By Emily Bracale
A man walks into a bar – no, wait, this is no joke. A man walks into a clinic with an embedded, engorged tick, a tender, one-inch red rash forming around it. He is not offered treatment because the tick was attached less than 24 hours.
He doesn’t want to argue, is afraid antibiotics would mess with his gut anyway and goes home. This is the beginning of many people’s story of how “early stage” Lyme became chronic.
People share such stories with me daily, seeking advice. I know how it feels to be severely cognitively impaired and physically disabled from Lyme disease. That, plus eight years studying, writing, designing and teaching curriculum about it, while networking with thousands of patients and medical professionals, makes me somewhat of a “Lyme-literate” citizen.
It isn’t a fun hobby, but I continue to do it because my heart calls me to it.
Thankfully, there are some Lyme-literate doctors, nurses and healers, but most patients’ first encounter will be with someone who is uninformed or misinformed. The medical establishment’s stance on Lyme is full of conflicts and complexity. My goal here is for people to advocate for themselves.
“Safe” attachment time is a myth.
There are fewer cases of disease when ticks have been attached less than 24 hours; however, when Lyme and other yucky things are in the tick’s salivary glands, transmission can happen fast. There are confirmed cases of Lyme after attachment for less than 15 minutes.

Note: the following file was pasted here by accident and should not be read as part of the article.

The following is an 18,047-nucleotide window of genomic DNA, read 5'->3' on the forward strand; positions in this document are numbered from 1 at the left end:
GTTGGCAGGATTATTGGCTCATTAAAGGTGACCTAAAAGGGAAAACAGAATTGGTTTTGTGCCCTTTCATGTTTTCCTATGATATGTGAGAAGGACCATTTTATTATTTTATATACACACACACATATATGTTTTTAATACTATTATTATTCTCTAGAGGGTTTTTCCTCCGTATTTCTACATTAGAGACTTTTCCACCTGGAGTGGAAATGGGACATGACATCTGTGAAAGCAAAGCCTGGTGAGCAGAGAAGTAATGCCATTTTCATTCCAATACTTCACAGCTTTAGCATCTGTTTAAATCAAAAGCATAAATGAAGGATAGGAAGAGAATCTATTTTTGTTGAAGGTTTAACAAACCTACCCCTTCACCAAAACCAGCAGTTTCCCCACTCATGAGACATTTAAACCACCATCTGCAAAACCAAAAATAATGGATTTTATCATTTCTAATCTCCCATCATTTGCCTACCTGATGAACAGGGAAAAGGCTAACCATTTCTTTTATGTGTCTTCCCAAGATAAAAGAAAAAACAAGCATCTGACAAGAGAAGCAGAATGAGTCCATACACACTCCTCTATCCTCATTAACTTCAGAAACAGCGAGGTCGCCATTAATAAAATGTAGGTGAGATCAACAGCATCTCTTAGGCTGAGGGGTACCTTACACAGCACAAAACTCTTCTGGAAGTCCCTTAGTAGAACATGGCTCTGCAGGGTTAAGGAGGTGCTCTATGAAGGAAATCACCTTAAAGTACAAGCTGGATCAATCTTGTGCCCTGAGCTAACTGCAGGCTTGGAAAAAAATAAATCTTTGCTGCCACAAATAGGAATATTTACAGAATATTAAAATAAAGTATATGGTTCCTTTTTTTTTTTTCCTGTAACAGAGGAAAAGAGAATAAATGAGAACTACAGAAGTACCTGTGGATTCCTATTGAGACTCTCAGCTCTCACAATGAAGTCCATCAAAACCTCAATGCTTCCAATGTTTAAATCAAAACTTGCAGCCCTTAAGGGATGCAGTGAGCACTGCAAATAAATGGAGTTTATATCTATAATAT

A tick does not need to become engorged to transmit diseases. Ticks of any age and sex can transmit diseases. (Mail them to U Mass Amherst for testing; this will relieve you of concern, or show you what diseases you’ve been exposed to; 50 percent of deer ticks in Maine carry Lyme.)
Many patients don’t remember a tick bite; you can get Lyme other ways. Maine has the highest per capita rate of Lyme in the U.S. Hancock Country has the third highest rate in Maine. Using the CDC’s rate estimates, the risk of contracting Lyme during your lifetime is greater than 50 percent for every Mainer.
Lyme bacteria, Borrelia burgdorferi, is the same kind of bacteria as syphilis. It has the same list of symptoms, including being a cause of blindness, heart failure and dementia. A pathologist found evidence of Lyme bacteria in 1,000 out of 1,000 Alzheimer’s patients’ brains. Would you take a chance at contracting or under-treating syphilis?
Lyme bacteria take a long time to duplicate, suggesting the need for longer treatment than genetically simpler and faster duplicating bacteria like strep. While it is true that antibiotics mess up your gut biome, and they are not the only viable treatment, not treating or under-treating an acute case of Lyme can lead to a more complicated treatment down the road.
Sometimes I fantasize about moving away to a safer place, starting over anonymous, having no association with Lyme. But Lyme is global. It meets the National Institute of Health’s eight criteria for a pandemic.
Besides, I love Mount Desert Island. I moved here for college, the national park and my love of plein air painting.
I know MDI is one of the most beautiful places in the world. That’s why millions of visitors come here for vacation. They, too, deserve to be better informed.